— Cook County to start dividing up ‘much-needed’ $51M in CARES Act funding: “More than 100 cities, towns and villages will receive a slice of the money, which makes up 12 percent of the total $429 million coronavirus relief fund given to Cook County under the Coronavirus Aid, Relief, and Economic Security Act, Board President Toni Preckwinkle said at a news conference in west suburban Berwyn,” by Tribune’s Alice Yin.
— Joliet mayor: ‘Clearly, there was some improper behavior: “The video of a man who died in police custody in Joliet has led to a call for an independent investigation. Joliet Mayor Bob O’Dekirk talked to CBS/2 investigator Dave Savini, who broke the story about the video’s existence this week,” via CBS/2. (With video)
— Black Lives Matter street art in Oak Park is defaced, by ABC/7’s Leah Hope and Cate Cauguiran
— Red-light camera business, O’Hare janitorial contractor got millions in PPP loans: “The red-light camera company entangled in a federal corruption investigation and an airport janitorial contractor in Chicago are among the clout-heavy companies getting large amounts of federal funding to weather the coronavirus pandemic, according to documents released this week by Trump administration officials. Another loan from Washington’s new Paycheck Protection Program went to the security firm owned by Sean Morrison, the south suburban politician who leads the Cook County Republicans and is a commissioner on the county board,” reports WBEZ’s Dan Mihalopoulos.
— Millions in federal COVID-19 stimulus money went to government-funded charter schools: “Hundreds of the privately run schools got the PPP money though they also got their full funding from Illinois taxpayers, Sun-Times analysis found. CPS wants an investigation,” by Sun-Times’ Lauren FitzPatrick and Nader Issa.
— The left gets rolled on legalizing pot — and legal protections for cops: “Joe Biden’s ‘unity’ task forces were created to bring the progressive wing of the Democratic Party into the fold after the sting of Bernie Sanders’ defeat. But on key policies involving the biggest issue of the day — criminal justice — the left flank got rolled,” by POLITICO’s Holly Otterbein and Laura Barrón-Lopez.
— Battle For The Amendment: “Voters will decide whether Illinois should change the constitution and create a graduated income tax system. It would replace the current flat tax that has one rate for individual taxpayers and another for businesses. This would create a system for individuals that would increase the level of taxation as the taxpayer goes up the income scale,” by NPR Illinois’ Bill Wheelhouse.
— Fundraiser for Biden: A fundraiser for Joe Biden featuring Barack Obama and Gov. J.B. Pritzker is tonight with giving levels ranging from $50,000 to $250,000.
— Op-Ed: The Sierra Club is endorsing the graduated income tax proposal.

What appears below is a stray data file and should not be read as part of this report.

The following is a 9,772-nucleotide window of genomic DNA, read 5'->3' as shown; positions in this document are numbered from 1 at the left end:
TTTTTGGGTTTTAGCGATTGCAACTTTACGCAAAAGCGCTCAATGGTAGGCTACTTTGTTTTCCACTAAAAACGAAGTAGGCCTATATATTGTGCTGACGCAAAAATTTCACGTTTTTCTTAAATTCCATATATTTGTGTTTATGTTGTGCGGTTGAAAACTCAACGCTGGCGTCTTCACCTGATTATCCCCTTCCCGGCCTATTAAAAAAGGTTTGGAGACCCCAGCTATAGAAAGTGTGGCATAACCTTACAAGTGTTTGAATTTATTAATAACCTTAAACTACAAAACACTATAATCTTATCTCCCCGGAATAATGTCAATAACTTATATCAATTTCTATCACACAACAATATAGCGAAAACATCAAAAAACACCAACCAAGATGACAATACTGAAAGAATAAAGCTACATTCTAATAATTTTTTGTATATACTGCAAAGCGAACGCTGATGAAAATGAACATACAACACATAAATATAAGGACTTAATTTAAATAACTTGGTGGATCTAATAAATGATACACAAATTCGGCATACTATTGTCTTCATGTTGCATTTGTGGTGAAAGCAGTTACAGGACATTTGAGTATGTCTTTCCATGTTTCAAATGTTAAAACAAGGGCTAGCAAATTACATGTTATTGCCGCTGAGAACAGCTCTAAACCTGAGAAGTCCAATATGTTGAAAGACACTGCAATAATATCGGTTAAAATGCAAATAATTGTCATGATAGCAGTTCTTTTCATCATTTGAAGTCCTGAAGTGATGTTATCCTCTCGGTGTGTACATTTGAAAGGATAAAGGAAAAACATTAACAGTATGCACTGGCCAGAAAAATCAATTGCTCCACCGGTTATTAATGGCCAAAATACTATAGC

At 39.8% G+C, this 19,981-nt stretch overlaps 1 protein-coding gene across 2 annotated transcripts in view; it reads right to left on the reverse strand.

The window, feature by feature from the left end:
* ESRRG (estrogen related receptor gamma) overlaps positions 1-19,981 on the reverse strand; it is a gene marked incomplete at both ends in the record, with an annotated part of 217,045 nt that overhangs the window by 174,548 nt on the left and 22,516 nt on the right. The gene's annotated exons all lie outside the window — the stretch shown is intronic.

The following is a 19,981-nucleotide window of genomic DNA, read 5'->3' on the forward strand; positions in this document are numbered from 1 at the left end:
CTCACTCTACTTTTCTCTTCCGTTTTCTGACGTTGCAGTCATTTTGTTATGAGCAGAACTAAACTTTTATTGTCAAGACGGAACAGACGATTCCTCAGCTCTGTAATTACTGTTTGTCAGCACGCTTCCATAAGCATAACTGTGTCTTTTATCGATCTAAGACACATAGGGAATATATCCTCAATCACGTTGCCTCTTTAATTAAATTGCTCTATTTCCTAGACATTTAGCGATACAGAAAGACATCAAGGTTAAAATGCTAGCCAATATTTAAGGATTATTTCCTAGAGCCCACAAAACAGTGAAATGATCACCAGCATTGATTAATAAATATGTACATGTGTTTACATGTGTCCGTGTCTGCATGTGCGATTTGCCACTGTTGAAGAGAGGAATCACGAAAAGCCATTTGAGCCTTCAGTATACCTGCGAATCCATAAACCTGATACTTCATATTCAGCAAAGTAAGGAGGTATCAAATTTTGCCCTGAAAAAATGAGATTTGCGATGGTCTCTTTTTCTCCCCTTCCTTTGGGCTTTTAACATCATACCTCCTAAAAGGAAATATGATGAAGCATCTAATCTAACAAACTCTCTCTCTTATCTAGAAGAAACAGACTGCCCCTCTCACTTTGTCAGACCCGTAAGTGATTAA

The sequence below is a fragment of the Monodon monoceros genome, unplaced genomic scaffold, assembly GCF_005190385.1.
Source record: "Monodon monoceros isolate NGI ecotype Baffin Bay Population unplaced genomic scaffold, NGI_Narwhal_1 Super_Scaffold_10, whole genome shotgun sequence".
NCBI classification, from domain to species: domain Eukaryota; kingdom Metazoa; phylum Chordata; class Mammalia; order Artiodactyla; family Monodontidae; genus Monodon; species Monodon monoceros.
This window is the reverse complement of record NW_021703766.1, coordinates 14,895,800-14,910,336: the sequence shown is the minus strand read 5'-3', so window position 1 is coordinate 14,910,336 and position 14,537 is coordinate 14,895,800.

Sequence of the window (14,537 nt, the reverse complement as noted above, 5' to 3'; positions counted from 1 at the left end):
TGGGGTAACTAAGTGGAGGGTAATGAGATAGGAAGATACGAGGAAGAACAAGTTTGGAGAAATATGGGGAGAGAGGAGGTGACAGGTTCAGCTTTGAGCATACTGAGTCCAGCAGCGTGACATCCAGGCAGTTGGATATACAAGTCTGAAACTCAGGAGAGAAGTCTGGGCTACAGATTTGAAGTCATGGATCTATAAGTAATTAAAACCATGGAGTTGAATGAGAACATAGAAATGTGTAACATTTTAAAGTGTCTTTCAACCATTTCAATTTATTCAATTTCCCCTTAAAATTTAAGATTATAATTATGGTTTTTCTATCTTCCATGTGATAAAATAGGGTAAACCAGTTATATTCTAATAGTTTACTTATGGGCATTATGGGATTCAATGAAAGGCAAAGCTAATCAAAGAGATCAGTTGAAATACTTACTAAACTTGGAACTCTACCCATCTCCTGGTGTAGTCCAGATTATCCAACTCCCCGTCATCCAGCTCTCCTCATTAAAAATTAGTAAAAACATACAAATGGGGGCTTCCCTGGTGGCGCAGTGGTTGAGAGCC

— Cancer trials for Medicaid recipients now covered: “Governor JB Pritzker, D-Illinois, signed Senate Bill 1864 into law on Tuesday. The law makes Illinoisans on Medicaid now eligible for life-saving clinical trials to treat cancer and other serious diseases,” via WICS/WRSP.
— Opinion: Public banking can help bridge the racial wealth gap in the post-pandemic recovery: “By using public money to create local funds, public banks can reverse decades of racist disinvestment to repair Black and Brown communities hardest hit by the Covid-19 recession,” write former Ald. Ameya Pawar and Harish Patel of Economic Security for Illinois.
— Trump’s culture wars worked in 2016. His aides worry the world has changed, by POLITICO’s Nancy Cook
— Supreme Court set to decide who can see Trump’s tax returns, financial records, by POLITICO’s Josh Gerstein and Kyle Cheney
…High court upholds Trump’s rollback of birth control coverage mandate, by POLITICO’s Susannah Luthi
— Key battleground states most vulnerable to cutoff in jobless aid, by POLITICO’s Rebecca Rainey
Today: The Chicago Central Area Committee hosts a discussion about “Moving Forward Amid a Pandemic, Social Unrest and Economic Meltdown.” Your Playbook host is guest speaker. I’ll also take questions. Sign up here
Today: State Rep. Terri Bryant (58th) and fellow Republican David Fries, who’s running for the 116th state House seat, are holding a meet-and-greet fundraiser (in person!) at The Pour Vineyard in Red Bud. Details here
Jamie Gathing and Mary Beth Canty have been named to the Regional Transit Authority Board. “These appointments mark the first time in the RTA Board’s history that two Black women will serve on the Board,” according to a release announcing the appointments. The appointees represent the southeast and northwest portions of Cook County respectively and are appointed by Cook County Commissioners that represent mostly suburban districts. Gathing is an attorney working as a managing VP at Northern Trust Co. She previously served as an assistant attorney general for the State of Illinois. Canty is a trustee for the Village of Arlington Heights and an attorney at Litchfield Cavo.
Hall Adams, who led Leo Burnett and wrangled its Marlboro Man, dies at 86: “Billings doubled when he was CEO during Burnett’s late golden age,” writes Crain’s Steven Strahler.
Attorney and state Board of Elections member Bill Cadigan, former Tribune overnight editor Casey Bukro, former state Rep. Kate Cloonen, Illinois native and former Defense Secretary Donald Rumsfeld, and Isabel Rouse, leadership development fellow at Blue Cross and Blue Shield of Illinois.
July 9, 2020 at 08:03AM